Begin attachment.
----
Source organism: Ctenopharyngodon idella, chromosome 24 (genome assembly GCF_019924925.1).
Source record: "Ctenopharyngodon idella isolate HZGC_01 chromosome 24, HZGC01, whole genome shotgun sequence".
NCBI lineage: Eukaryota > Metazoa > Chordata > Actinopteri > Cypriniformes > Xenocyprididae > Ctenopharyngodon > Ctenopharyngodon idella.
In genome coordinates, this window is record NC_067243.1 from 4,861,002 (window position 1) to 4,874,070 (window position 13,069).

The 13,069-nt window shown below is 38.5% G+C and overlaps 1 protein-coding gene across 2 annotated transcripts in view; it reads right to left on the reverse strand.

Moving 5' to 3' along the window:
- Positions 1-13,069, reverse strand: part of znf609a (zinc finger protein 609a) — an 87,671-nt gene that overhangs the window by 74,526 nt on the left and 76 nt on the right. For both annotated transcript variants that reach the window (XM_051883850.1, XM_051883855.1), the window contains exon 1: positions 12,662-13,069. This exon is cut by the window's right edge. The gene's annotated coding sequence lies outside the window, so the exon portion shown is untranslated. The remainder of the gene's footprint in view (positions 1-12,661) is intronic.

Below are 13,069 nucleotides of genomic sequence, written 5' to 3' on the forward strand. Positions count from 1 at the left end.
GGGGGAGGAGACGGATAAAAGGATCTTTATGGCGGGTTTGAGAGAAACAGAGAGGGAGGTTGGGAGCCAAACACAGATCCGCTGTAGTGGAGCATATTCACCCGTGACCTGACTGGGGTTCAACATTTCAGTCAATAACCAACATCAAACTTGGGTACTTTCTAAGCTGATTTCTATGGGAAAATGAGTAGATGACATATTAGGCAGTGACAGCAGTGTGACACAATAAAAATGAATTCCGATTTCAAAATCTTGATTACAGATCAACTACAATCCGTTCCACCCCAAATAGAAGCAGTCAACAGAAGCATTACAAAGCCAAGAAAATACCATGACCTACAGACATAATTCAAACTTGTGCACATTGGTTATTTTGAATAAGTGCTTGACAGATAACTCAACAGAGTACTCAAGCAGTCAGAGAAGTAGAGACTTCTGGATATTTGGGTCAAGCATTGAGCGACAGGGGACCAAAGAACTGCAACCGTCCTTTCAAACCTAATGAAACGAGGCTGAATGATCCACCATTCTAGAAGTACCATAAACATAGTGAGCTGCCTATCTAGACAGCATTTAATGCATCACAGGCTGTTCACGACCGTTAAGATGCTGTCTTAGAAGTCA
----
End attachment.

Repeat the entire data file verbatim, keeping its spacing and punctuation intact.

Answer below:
Source organism: Ctenopharyngodon idella, chromosome 24 (genome assembly GCF_019924925.1).
Source record: "Ctenopharyngodon idella isolate HZGC_01 chromosome 24, HZGC01, whole genome shotgun sequence".
NCBI lineage: Eukaryota > Metazoa > Chordata > Actinopteri > Cypriniformes > Xenocyprididae > Ctenopharyngodon > Ctenopharyngodon idella.
In genome coordinates, this window is record NC_067243.1 from 4,861,002 (window position 1) to 4,874,070 (window position 13,069).

The 13,069-nt window shown below is 38.5% G+C and overlaps 1 protein-coding gene across 2 annotated transcripts in view; it reads right to left on the reverse strand.

Moving 5' to 3' along the window:
- Positions 1-13,069, reverse strand: part of znf609a (zinc finger protein 609a) — an 87,671-nt gene that overhangs the window by 74,526 nt on the left and 76 nt on the right. For both annotated transcript variants that reach the window (XM_051883850.1, XM_051883855.1), the window contains exon 1: positions 12,662-13,069. This exon is cut by the window's right edge. The gene's annotated coding sequence lies outside the window, so the exon portion shown is untranslated. The remainder of the gene's footprint in view (positions 1-12,661) is intronic.

Below are 13,069 nucleotides of genomic sequence, written 5' to 3' on the forward strand. Positions count from 1 at the left end.
GGGGGAGGAGACGGATAAAAGGATCTTTATGGCGGGTTTGAGAGAAACAGAGAGGGAGGTTGGGAGCCAAACACAGATCCGCTGTAGTGGAGCATATTCACCCGTGACCTGACTGGGGTTCAACATTTCAGTCAATAACCAACATCAAACTTGGGTACTTTCTAAGCTGATTTCTATGGGAAAATGAGTAGATGACATATTAGGCAGTGACAGCAGTGTGACACAATAAAAATGAATTCCGATTTCAAAATCTTGATTACAGATCAACTACAATCCGTTCCACCCCAAATAGAAGCAGTCAACAGAAGCATTACAAAGCCAAGAAAATACCATGACCTACAGACATAATTCAAACTTGTGCACATTGGTTATTTTGAATAAGTGCTTGACAGATAACTCAACAGAGTACTCAAGCAGTCAGAGAAGTAGAGACTTCTGGATATTTGGGTCAAGCATTGAGCGACAGGGGACCAAAGAACTGCAACCGTCCTTTCAAACCTAATGAAACGAGGCTGAATGATCCACCATTCTAGAAGTACCATAAACATAGTGAGCTGCCTATCTAGACAGCATTTAATGCATCACAGGCTGTTCACGACCGTTAAGATGCTGTCTTAGAAGTCA